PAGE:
Biogeography of bacterioplankton in lakes and streams of an arctic tundra catchment
Crump, Byron C.
Adams, Heather E.
Hobbie, John E.
Kling, George W.
MetadataShow full item record
KeywordArctic; Bacteria; Bacterial production; Bacterioplankton; Biogeography; Diversity; Denaturing gradient gel electrophoresis; DGGE; Metacommunity
Bacterioplankton community composition was compared across 10 lakes and 14 streams within the catchment of Toolik Lake, a tundra lake in Arctic Alaska, during seven surveys conducted over three years using denaturing gradient gel electrophoresis (DGGE) of PCR-amplified rDNA. Bacterioplankton communities in streams draining tundra were very different than those in streams draining lakes. Communities in streams draining lakes were similar to communities in lakes. In a connected series of lakes and streams, the stream communities changed with distance from the upstream lake and with changes in water chemistry, suggesting inoculation and dilution with bacteria from soil waters or hyporheic zones. In the same system, lakes shared similar bacterioplankton communities (78% similar) that shifted gradually down the catchment. In contrast, unconnected lakes contained somewhat different communities (67% similar). We found evidence that dispersal influences bacterioplankton communities via advection and dilution (mass effects) in streams, and via inoculation and subsequent growth in lakes. The spatial pattern of bacterioplankton community composition was strongly influenced by interactions among soil water, stream, and lake environments. Our results reveal large differences in lake-specific and stream-specific bacterial community composition over restricted spatial scales (<10 km) and suggest that geographic distance and connectivity influence the distribution of bacterioplankton communities across a landscape.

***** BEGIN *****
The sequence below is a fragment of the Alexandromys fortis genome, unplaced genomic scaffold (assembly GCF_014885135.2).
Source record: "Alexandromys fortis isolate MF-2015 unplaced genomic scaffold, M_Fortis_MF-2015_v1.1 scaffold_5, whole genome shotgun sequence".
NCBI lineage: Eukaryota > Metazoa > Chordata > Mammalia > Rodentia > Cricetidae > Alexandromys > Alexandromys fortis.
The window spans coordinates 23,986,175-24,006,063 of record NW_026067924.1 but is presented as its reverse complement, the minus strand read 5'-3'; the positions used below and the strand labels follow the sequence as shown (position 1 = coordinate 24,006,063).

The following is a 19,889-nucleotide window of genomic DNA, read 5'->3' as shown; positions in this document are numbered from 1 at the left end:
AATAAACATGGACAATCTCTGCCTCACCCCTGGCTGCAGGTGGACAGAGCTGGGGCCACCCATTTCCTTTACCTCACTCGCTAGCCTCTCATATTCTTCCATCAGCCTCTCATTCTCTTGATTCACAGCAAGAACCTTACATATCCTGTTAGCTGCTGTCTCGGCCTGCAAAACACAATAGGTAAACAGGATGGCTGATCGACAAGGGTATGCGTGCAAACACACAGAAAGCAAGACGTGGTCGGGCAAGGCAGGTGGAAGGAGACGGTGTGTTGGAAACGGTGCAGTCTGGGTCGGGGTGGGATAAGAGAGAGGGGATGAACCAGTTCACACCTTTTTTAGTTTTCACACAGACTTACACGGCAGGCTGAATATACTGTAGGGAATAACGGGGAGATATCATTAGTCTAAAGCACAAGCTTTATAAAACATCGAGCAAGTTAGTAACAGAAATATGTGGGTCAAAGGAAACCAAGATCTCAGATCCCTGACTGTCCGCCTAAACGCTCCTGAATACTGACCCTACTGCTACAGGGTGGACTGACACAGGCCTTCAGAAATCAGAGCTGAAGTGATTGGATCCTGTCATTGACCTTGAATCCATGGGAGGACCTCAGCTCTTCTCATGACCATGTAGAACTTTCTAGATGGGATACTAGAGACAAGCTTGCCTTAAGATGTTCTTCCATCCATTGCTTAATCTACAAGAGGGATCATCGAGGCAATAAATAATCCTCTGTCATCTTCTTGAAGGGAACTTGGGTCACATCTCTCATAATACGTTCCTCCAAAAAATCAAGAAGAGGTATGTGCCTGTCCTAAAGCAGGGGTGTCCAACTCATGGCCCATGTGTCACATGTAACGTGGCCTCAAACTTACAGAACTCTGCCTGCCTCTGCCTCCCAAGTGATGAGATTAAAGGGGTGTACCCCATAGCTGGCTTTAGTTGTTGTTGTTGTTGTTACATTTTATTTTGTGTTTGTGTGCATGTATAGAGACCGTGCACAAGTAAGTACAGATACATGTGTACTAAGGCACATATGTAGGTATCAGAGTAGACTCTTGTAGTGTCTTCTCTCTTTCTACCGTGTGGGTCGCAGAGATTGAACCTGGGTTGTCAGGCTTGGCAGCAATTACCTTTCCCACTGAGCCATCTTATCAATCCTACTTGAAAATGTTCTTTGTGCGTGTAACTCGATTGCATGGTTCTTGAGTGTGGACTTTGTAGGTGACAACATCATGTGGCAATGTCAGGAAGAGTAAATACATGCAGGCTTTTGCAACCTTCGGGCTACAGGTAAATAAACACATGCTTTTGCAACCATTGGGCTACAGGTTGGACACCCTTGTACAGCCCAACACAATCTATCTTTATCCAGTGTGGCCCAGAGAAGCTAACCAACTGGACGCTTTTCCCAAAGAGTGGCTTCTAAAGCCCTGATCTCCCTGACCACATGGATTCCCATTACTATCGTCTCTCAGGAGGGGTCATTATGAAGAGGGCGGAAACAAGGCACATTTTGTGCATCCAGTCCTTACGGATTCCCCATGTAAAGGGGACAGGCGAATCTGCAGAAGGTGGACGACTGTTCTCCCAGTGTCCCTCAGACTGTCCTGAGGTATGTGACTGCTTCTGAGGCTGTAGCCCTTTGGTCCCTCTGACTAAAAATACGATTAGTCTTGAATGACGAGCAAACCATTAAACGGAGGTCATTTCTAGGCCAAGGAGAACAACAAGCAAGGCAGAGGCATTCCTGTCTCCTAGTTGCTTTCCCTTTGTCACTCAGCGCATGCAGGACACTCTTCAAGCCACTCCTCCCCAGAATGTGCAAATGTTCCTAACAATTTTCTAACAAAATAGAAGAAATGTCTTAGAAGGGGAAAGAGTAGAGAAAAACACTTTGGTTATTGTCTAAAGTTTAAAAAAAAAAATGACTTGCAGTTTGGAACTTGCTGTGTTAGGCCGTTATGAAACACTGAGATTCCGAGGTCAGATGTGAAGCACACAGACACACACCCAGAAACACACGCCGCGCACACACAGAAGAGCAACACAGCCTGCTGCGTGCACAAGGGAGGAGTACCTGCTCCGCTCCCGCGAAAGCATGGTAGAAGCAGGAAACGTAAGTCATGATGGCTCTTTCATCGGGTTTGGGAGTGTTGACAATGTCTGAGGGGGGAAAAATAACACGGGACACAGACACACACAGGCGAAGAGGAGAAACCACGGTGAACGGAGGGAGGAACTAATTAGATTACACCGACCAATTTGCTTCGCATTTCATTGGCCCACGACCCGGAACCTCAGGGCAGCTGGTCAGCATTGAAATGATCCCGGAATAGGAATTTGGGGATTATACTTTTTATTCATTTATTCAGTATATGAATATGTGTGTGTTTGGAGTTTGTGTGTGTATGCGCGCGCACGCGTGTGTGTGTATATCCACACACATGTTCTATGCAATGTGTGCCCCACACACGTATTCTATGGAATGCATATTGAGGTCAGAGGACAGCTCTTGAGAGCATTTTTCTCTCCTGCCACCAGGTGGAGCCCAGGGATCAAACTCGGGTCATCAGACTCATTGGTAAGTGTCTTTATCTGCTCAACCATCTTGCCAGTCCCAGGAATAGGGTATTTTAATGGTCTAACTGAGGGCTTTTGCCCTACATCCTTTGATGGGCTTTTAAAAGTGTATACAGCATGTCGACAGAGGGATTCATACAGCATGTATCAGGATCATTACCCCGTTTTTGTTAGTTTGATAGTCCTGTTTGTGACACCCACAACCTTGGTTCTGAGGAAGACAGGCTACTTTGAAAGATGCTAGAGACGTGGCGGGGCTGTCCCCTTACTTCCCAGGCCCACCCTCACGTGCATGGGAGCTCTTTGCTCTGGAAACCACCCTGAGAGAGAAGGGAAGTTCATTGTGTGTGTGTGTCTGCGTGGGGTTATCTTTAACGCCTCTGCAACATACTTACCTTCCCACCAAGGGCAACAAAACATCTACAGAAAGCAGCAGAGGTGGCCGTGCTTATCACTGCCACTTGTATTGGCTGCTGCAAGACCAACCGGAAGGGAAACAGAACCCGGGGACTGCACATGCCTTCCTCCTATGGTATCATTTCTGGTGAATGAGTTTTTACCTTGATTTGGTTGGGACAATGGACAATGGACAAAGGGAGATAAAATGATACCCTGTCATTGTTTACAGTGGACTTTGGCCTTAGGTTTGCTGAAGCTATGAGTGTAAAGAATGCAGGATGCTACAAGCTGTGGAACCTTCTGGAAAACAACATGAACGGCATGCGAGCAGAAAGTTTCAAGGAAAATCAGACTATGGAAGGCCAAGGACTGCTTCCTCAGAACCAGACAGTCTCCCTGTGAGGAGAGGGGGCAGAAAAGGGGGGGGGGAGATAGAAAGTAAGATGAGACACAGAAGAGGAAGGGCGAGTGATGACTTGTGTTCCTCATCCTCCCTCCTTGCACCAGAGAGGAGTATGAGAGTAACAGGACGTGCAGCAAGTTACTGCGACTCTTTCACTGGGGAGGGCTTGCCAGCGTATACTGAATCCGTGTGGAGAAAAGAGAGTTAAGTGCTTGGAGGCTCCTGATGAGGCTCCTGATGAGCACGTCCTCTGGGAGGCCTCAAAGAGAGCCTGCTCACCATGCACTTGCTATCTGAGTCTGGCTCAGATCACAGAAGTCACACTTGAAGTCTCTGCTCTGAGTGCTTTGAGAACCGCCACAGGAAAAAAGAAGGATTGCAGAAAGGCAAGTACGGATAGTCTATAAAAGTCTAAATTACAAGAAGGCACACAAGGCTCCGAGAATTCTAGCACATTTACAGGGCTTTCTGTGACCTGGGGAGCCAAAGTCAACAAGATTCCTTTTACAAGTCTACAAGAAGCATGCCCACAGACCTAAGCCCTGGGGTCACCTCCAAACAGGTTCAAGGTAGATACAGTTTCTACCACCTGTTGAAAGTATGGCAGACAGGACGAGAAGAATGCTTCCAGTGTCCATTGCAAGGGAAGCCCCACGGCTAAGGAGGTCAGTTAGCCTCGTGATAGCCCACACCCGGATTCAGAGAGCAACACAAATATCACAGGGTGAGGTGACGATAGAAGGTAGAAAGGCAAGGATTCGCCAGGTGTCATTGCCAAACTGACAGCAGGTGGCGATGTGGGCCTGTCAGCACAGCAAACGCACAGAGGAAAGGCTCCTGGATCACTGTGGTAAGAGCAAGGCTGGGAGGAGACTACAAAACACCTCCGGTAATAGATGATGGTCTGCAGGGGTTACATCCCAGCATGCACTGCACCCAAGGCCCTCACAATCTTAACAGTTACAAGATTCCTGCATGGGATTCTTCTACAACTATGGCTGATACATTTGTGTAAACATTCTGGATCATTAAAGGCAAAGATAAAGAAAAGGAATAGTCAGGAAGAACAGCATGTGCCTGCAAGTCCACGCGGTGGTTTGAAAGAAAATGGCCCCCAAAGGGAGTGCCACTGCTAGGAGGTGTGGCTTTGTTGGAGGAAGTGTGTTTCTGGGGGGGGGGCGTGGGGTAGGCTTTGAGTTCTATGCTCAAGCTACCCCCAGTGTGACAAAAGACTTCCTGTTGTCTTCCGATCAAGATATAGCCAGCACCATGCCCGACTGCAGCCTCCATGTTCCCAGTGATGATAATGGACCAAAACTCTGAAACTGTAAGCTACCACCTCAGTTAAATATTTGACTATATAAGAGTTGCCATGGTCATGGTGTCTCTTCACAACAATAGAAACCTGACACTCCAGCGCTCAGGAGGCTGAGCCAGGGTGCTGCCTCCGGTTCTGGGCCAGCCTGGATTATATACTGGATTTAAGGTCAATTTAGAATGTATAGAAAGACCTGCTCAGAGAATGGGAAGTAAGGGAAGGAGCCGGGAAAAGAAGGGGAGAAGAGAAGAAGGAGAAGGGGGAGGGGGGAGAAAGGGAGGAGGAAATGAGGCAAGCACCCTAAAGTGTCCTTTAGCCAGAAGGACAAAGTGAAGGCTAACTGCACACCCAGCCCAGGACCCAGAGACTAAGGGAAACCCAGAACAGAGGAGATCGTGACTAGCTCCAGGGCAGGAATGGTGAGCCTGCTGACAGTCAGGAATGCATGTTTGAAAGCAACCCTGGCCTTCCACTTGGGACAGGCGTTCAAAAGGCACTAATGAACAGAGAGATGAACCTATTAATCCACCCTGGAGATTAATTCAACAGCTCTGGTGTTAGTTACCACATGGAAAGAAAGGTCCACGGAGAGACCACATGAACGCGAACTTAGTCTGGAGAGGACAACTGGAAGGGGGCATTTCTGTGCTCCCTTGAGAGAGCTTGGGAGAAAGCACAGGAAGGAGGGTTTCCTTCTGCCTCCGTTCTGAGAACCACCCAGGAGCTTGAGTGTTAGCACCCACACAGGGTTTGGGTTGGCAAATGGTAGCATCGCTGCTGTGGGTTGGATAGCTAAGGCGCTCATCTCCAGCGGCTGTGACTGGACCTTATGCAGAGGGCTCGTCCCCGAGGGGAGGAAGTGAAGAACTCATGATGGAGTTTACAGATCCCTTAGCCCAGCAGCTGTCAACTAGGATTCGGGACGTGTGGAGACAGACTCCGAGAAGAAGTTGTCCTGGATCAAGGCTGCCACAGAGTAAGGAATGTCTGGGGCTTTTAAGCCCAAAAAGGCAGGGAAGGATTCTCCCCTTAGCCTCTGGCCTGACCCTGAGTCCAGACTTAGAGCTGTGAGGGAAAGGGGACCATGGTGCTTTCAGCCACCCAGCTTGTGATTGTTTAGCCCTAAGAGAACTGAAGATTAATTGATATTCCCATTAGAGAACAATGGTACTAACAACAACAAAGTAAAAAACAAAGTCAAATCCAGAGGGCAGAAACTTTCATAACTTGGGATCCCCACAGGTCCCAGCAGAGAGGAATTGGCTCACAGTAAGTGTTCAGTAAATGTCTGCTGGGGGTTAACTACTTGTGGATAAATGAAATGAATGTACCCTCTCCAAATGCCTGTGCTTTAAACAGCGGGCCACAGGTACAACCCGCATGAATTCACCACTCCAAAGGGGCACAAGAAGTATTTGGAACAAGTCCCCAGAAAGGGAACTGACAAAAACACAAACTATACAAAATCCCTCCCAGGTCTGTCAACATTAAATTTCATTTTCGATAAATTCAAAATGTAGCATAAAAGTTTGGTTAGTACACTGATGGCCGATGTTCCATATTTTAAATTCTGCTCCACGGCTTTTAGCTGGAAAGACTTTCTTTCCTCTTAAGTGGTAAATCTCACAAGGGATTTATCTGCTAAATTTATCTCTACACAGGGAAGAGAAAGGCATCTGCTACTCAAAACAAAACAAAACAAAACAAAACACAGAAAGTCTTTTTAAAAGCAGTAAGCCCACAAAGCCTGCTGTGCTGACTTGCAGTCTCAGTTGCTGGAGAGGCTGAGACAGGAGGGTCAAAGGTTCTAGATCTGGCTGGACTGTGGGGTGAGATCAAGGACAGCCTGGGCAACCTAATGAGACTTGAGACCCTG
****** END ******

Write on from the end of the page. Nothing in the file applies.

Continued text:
Author Posting. © Ecological Society of America, 2007. This article is posted here by permission of Ecological Society of America for personal use, not for redistribution. The definitive version was published in Ecology 88 (2007): 1365–1378, doi:10.1890/06-0387
Showing items related by title, author, creator and subject.
Microbial biogeography along an estuarine salinity gradient : combined influences of bacterial growth and residence time Crump, Byron C.; Hopkinson, Charles S.; Sogin, Mitchell L.; Hobbie, John E. (American Society for Microbiology, 2004-03)Shifts in bacterioplankton community composition along the salinity gradient of the Parker River estuary and Plum Island Sound, in northeastern Massachusetts, were related to residence time and bacterial community doubling ...
Bacterioplankton community shifts in an Arctic lake correlate with seasonal changes in organic matter source Crump, Byron C.; Kling, George W.; Bahr, Michele; Hobbie, John E. (American Society for Microbiology, 2003-04)Seasonal shifts in bacterioplankton community composition in Toolik Lake, a tundra lake on the North Slope of Alaska, were related to shifts in the source (terrestrial versus phytoplankton) and lability of dissolved organic ...
Removal of organic carbon by natural bacterioplankton communities as a function of pCO2 from laboratory experiments between 2012 and 2016 Passow, Uta; Brzezinski, Mark A.; Carlson, Craig A.; James, Anna K; Parsons, Rachel J; Trapani, Jennifer N (Biological and Chemical Oceanography Data Management Office (BCO-DMO). Contact: email@example.com, 2016-11-18)Factors that affect the removal of organic carbon by heterotrophic bacterioplankton can impact the rate and magnitude of organic carbon loss in the ocean through the conversion of a portion of consumed organic carbon to ...